The New Zealand Mounted Rifles Brigade comprised around 22% of the New Zealand Expeditionary Force which left New Zealand in 1914. It numbered 1680 men, divided between the Auckland, Canterbury, and Wellington regiments of around 550 men each. An Otago Mounted Rifles Regiment was also sent as a separate stand-alone unit. The Mounted Rifles fought on Gallipoli in 1915 without their horses.

The NZEF was reorganised in early 1916 in preparation for the despatch of the bulk of the force to the Western Front as the New Zealand Division. It was clear by this time that mounted riflemen had little value in stationary trench warfare, so the New Zealand Mounted Brigade – with its Auckland, Canterbury, and Wellington regiments – was retained in the Middle East. It joined with several Australian and British units to form an Australian and New Zealand Mounted Division which served in Sinai and Palestine for the rest of the war.
In Sinai and Palestine the mounted rifles were valued for their ability to patrol and reconnoitre over a much larger area than could be covered on foot. The key battlefield advantage of a mounted rifles regiment over a standard infantry battalion was superior mobility. Key disadvantages were that it had fewer men and fewer support weapons.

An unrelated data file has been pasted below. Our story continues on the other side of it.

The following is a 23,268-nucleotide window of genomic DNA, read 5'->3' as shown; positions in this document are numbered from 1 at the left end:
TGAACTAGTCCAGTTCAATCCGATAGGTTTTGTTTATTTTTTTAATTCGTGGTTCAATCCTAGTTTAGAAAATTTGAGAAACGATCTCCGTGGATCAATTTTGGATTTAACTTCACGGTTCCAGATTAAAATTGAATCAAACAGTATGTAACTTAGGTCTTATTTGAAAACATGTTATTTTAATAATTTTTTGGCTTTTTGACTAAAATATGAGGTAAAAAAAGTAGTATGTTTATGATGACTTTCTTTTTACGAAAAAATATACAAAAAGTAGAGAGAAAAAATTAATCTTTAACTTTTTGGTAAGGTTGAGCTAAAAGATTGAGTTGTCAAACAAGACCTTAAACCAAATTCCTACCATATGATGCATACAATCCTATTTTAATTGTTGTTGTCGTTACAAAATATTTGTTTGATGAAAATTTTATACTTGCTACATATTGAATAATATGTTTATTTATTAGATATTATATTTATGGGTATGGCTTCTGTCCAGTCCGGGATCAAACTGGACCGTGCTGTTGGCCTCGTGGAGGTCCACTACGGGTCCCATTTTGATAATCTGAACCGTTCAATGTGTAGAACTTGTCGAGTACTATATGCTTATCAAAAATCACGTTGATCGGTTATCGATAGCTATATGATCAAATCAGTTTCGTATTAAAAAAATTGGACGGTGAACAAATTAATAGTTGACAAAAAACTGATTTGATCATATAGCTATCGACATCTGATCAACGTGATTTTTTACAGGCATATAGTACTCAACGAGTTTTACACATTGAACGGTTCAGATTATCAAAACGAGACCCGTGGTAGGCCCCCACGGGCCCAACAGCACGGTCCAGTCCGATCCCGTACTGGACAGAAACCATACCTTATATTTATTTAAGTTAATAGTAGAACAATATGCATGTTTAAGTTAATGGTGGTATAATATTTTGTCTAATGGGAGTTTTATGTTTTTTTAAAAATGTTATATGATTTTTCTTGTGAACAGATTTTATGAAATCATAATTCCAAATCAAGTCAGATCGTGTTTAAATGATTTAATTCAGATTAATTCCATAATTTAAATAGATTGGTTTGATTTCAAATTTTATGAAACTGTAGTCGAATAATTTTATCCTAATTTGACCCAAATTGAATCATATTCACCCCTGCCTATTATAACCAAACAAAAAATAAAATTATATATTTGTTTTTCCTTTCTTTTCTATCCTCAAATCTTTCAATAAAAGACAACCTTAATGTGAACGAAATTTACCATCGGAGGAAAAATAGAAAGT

The Otago Mounted Rifles Regiment, reduced to a single squadron, moved to the Western Front with the New Zealand Division in April 1916. Renamed the 1st OMR Squadron, it was part of I Anzac Corps before joining II Anzac Corps in July 1916 as part of a 2nd Anzac Mounted Regiment with Australian troops. It fought at Messines (June 1917), Passchendaele (October 1917), against the German Spring Offensive (March–July 1917), and in the Advance to Victory (July–November 1918).

Douglas Bader was born today 21st Feb 1910.


Kit Reviewer
And by all accounts he was a bit of a cunt.
So I've heard. My girlfriend's late boss got dicked to caddy for him while he was doing his National Service in the RAF. Basically said what you have just said. Then again, would a nice person under similar circumstances achieve what he did?

Said boss later set up a care home for adults with learning difficulties, which is where our lass met him as she got a job there as a carer. One night she was complaining about some of the residents being awkward. My response of "Just because they are spastics doesn't automatically make them nice people" resulted in several days of (blessed) radio silence.
And by all accounts he was a bit of a cunt.
I read a story about an NZ Wing Commander who very soon after the war, while Bader was still serving, attended a conference in Washington that Bader also attended.
He stated that Bader loved the sound of his own voice, was extremely bombastic, and nobody else's views on any matter were of any significance.
He apparently formed a very low opinion of him.


Kit Reviewer


Kit Reviewer
It has always been my opinion that some people who do some quite amazing things are not necessarily good or pleasant people.
Blair Mayne was supposedly unpleasant as well according to the tales about him.